Topic 1: The English Grammatical Rank Scale

By the end of this lesson, the student will be able to: define the terms rank and rank scale. explain the relationship that exists between the grammatical units on the rank scale. analyse clauses according to their constituent units.

The English Grammatical Rank Scale

Outline of Lesson

  1. What is rank?
  2. What is rank scale?
  3. Relationship between grammatical units  on the rank scale:

-consist-of relationship

-constituent relationship

Objectives

By the end of this lesson, the student will be able to:

a)define the terms rank and rank scale.

b)explain the relationship that exists between the  grammatical units on the rank scale.

c)analyse clauses according to their constituent units.

Required Reading

Thompson, G. (2014). Introducing functional grammar (3rd edn.). New York &  London: Routledge. Chapter 2

Key Terms

  • Rank
  • Rank scale Consist of Constitute Constituent
  • Grammatical unit

What is Rank?

The grammar of every language is made up of a finite set of  units that realise the grammatical meanings in the language.  These units are not of equal sizes; some realise larger units of  meaning than others. We refer to each of these units as a rank.  Larger units of meaning are normally realised by bigger ranks  while smaller units of meaning are realised by smaller ranks.  Across languages, we identify one rank that tend to realise the  largest grammatical meanings in the language. This unit is the  clause. It serves as the interface between grammar and  discourse. Languages, however, differ in the number and nature  of units lower than the clause. Other strata (or levels) of  language such as phonology have their own ranks different from  those of grammar.

 

  • The term ‘rank’ in grammar, therefore, refers to a distinct grammatical unit. We can use the terms ‘unit’ and ‘rank’ interchangeably.
  • English has four grammatical units or rank as follows:
  1. morpheme
  2. word
  3. phrase/group
  4. clause

Each  rank  is  dedicated  to  realizing  particular  grammatical  meanings  (e.g. systems and functions). E.g.

i.grammatical systems such as tense, number, and person are  normally realised at the rank of word.

ii.Functions such as Premodifier, Head, and Postmodifier are realised  at group/phrase rank.

iii.systems such as transitivity and mood are realised at clause rank.  Functions such as Subject, Predicator, Object, Adjunct, etc. are also  realised at clause rank.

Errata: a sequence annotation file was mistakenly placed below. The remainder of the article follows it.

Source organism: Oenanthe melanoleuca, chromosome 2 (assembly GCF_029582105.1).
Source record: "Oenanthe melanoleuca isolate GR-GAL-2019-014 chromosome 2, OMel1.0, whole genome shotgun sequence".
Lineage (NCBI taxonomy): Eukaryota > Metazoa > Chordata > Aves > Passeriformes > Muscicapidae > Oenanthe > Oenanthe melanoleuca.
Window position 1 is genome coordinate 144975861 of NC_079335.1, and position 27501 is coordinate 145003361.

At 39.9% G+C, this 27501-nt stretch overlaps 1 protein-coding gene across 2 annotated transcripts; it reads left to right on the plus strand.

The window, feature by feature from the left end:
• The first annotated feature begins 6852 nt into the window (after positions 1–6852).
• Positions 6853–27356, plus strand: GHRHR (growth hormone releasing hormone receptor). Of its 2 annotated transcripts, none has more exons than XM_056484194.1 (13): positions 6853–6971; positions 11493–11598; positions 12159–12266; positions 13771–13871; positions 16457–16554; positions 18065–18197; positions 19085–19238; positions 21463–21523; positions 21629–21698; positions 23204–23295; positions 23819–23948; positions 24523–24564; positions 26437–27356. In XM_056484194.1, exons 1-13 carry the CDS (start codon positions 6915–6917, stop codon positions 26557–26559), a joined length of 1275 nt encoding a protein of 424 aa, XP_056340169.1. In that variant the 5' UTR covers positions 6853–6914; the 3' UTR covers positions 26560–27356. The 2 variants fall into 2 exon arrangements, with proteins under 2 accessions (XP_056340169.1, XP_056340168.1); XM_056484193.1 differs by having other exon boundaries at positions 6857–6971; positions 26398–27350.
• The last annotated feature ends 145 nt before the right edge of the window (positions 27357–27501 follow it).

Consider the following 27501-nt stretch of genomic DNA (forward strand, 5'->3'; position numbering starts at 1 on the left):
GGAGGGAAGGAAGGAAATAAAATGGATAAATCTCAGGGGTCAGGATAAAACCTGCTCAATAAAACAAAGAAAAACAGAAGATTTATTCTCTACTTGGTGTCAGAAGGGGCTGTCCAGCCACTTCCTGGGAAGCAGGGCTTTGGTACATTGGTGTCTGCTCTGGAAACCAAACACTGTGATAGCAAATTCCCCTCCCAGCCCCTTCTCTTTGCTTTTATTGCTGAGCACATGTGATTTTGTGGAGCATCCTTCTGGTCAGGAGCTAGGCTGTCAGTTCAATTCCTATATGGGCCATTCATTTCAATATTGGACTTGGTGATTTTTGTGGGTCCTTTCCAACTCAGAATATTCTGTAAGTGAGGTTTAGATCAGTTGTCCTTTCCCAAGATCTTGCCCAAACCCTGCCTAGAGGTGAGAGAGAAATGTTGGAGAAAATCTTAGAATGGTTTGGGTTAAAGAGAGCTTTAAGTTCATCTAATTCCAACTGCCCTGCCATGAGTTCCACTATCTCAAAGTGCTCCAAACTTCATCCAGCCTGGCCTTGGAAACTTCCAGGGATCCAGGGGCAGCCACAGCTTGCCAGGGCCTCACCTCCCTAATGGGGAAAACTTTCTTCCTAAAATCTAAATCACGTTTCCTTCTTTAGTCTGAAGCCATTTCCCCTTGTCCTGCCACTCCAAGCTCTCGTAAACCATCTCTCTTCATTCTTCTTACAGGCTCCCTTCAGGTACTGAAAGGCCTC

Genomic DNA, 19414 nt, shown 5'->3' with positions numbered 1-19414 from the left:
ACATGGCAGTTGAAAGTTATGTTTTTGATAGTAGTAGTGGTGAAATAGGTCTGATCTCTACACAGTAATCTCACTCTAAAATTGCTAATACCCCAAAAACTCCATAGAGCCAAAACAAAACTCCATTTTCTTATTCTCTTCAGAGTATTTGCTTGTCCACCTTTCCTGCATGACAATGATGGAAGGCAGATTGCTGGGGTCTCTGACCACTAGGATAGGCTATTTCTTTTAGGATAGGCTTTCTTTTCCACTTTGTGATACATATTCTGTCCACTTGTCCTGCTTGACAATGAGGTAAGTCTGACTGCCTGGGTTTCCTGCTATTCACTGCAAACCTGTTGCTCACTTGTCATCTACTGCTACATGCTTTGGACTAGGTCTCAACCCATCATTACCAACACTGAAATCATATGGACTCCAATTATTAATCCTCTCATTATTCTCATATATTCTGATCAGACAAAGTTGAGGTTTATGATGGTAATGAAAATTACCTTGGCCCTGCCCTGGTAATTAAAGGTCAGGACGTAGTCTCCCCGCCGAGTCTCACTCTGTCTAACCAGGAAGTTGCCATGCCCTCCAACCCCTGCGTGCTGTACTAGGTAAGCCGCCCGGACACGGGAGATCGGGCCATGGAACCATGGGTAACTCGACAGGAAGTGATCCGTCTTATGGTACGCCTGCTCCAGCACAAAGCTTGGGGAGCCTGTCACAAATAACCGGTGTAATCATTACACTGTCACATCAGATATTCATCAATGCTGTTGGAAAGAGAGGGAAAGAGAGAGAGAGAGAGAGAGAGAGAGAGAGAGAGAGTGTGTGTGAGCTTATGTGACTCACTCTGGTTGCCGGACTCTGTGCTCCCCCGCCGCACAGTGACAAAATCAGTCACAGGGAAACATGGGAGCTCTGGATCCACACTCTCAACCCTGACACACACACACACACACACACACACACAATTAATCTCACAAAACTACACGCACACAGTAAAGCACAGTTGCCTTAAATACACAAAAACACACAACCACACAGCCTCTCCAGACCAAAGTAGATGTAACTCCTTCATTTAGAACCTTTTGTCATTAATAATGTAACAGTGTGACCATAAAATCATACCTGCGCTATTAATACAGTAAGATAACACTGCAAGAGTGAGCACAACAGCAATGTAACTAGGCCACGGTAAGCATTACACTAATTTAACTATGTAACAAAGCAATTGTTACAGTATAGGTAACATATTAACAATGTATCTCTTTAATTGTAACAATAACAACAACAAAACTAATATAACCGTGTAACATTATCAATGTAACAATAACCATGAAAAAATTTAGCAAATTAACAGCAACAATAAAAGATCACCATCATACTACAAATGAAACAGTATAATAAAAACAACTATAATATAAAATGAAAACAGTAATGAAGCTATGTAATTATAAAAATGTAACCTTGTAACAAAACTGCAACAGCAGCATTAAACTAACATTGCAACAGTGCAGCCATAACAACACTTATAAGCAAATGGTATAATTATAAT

iv.morphemes are the basic resources that feed the meanings of the  higher ranks. They have no systems of their own rank neither can  they be analysed into structural elements. A morpheme is  indivisible.\

What is Rank Scale?

  • A rank scale is the hierarchical arrangement of the  grammatical units according to their size.
  • The concept of rank scale is based on the assumption  that grammatical constructions are not linear but  rather hierarchical. Higher units consist of lower units.

An analysis of a clause to show the hierarchical encouragements of units  in the rank scale

Rank The girls are playing football
clause Subject Finite Predicator Object
group/phrase noun group verbal group noun group
word determiner noun auxiliary main verb noun
morpheme the girl-plural present  tense; plural play-ing foot + ball

 

The Clause

The clause can be defined in terms of its grammatical size on the rank scale. It is the biggest/highest grammatical unit within which the lower units are found.

  • The clause is made up of at least one group/phrase.
  • The clause can be analysed into one or more clausal
    elements. Clausal elements are Subject, Predicator,
    Object, Complement, Adjunct.
  • Each clausal element is equivalent to a group/phrase.

An analysis of a clause to show that clausal elements are equivalent to  group/phrase

rank The dog swallowed the bone.
clause Subject Predicator Object
group/  phrase noun group verbal group noun group

 

The Group/Phrase

The phrase/group is the next grammatical rank or unit  below clause.

The group/phrase functions within the clause. e.g.

Functions such as Subject, Object, Complement, Adjunct  are functions within the clause and they correspond to  groups/phrases.